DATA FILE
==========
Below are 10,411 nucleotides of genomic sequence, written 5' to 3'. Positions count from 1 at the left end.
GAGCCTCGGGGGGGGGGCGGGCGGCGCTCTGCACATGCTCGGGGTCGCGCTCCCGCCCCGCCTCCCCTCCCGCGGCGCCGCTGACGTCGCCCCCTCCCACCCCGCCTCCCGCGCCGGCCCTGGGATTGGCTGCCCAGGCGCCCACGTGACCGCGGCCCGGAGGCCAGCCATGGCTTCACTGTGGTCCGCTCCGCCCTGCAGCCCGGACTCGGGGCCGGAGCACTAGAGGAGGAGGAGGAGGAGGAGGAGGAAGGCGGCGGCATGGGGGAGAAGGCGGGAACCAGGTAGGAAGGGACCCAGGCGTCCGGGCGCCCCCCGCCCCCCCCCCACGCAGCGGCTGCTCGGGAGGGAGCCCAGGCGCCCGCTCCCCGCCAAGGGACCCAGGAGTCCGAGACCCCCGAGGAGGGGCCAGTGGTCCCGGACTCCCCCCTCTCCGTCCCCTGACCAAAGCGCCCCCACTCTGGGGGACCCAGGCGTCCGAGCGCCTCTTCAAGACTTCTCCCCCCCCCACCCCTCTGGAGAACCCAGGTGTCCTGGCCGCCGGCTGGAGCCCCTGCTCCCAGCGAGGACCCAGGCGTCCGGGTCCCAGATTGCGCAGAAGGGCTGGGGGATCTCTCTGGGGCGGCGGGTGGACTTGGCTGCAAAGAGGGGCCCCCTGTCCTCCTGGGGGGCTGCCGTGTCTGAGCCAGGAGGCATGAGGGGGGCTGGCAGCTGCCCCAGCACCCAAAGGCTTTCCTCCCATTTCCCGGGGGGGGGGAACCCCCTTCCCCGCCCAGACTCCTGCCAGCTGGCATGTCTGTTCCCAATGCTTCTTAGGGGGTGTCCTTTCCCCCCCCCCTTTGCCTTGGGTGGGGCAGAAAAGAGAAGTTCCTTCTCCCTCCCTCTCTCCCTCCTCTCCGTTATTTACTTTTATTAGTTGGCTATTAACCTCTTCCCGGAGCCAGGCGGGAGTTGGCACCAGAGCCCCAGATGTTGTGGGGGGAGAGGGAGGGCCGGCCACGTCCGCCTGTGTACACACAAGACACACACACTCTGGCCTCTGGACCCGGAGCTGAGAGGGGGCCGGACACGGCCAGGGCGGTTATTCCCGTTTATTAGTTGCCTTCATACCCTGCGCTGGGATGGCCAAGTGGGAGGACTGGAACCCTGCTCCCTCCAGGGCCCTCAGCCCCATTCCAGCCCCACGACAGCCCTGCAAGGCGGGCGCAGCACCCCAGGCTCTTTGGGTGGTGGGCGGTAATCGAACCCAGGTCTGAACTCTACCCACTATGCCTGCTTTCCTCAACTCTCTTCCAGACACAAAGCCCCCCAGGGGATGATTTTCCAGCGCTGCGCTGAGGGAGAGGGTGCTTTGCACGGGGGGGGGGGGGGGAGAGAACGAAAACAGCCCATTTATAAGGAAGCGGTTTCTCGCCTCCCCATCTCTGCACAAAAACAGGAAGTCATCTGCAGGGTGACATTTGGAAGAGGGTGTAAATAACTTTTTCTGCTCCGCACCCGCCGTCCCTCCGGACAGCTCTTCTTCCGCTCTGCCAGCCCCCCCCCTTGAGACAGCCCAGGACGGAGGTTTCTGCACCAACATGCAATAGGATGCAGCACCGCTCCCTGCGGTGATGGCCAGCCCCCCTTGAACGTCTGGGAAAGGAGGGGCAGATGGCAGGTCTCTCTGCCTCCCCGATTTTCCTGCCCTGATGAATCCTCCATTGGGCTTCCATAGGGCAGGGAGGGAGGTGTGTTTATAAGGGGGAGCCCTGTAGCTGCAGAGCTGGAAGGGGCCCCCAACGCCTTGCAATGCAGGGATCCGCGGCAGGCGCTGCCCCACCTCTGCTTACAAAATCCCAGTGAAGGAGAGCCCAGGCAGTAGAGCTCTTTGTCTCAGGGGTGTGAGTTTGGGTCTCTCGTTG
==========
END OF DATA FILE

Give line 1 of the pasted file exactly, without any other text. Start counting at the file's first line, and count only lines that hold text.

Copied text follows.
Below are 10,411 nucleotides of genomic sequence, written 5' to 3'. Positions count from 1 at the left end.